Hello and welcome to a "classical" POV-Ray tutorial!

The reflective sphere over a checkered floor is mostly one of the first scenes a raytracer creates. This tutorial will show you how to do something similar with some more objects.

If you have never worked with POV-Ray before, I highly recommend that you have a look at Slime's "The Basics of POV-Ray" since otherwise you'll have problems with understanding this one.

1 Let's start right off. Open your POV-Ray with a new document. First we are adding the basic 2 lines which are necessary in nearly every pov-file:

	camera { location <10, 5, 10> look_at 0 }

	light_source{ <1000, 1000, 0> 1 }

Then we need a ground of course, so let's go with a nice plane:

	plane { y, 0
		pigment { rgb 0.5 }
	}

Note, what this does:
The y signifies the normal-vector of the plane itself. y stands for <0,1,0>. In 3D there are several ways to specify a plane. One is through 3 points, one is through a normal-vector. The next parameter specifies the distance where the plane cuts the y-axis. In our case it's 0, which means exactly in the center of our coordinate-system. You know already that pigment {rgb 0.5} gives the plane a mid-gray color. If you render it out, you should get something like this:

Our first image

2 Actually kinda boring, so we wanna add something more spectacular.
Replace the pigment of the plane with this:

	plane { y, 0
		pigment { checker rgb <0.9, 0.5, 0.4> rgb <0.9, 0.9, 1.0> scale 5 }
	}

Then render and look what happened:

With checkers

The checker gives the object a pattern which looks like a chessboard. It is followed by two color values which set the two colors of the squares. The scale 5 is just added to make the squares a 5 times bigger. By default they have a size of 1x1.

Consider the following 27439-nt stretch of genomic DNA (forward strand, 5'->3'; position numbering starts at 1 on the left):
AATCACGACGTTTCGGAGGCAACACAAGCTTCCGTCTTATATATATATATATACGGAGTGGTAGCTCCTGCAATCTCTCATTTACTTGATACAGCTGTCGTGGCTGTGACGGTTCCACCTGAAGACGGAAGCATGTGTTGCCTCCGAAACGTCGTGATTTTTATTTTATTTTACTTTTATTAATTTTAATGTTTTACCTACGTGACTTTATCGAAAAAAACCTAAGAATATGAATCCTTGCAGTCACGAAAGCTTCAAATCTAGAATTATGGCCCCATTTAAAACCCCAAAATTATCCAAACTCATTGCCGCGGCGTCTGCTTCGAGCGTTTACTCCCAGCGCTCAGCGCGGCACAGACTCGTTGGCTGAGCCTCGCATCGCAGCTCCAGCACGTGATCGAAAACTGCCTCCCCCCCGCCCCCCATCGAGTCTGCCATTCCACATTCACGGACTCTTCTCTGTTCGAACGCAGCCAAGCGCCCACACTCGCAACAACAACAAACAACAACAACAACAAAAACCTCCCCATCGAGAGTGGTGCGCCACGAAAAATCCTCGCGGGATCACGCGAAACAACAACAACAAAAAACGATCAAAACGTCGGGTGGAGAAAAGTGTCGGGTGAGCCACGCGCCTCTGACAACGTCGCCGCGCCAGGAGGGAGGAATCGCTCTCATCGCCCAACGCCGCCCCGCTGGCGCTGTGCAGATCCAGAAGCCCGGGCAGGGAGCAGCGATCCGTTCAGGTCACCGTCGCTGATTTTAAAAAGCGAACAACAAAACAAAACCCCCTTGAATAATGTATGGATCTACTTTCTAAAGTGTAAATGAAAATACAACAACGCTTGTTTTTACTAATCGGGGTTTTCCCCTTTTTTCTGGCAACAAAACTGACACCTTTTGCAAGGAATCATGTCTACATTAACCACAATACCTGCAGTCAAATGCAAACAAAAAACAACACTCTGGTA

Go, try playing around with the two colors and the scale a bit!

3 Now that we have our nice ground plane with our preferred colors and size we should finish this thing up a bit to let it look more realistic. Therefore we can use the finish modifier of the object. Let's look at the code first:

	plane { y, 0
		pigment { checker rgb <0.9, 0.5, 0.4> rgb <0.9, 0.9, 1.0> scale 5 }
		finish { reflection 0.5 ambient 0.4 }
	}

Render it out and you will see it is getting a bit brighter. That's because the ambient keyword makes the object to "take" more light. Also its reflection is increased but we dont recognize this now, since there is nothing to be reflected yet.

With reflection and ambient

4 For the sky we can use the sky_sphere object which simulates a giant hollow sphere around us. Let's look at the code:

	sky_sphere {
		pigment { rgb <0.4, 0.4, 0.9> }
	}

Blue sky

Render it out and we will see a nice afternoon-blue sky. Nice but boring. Realistic sky isn't always the same color. Due to absorption in the atmosphere, the color gets lighter to the horizon:

	sky_sphere {
		pigment { gradient y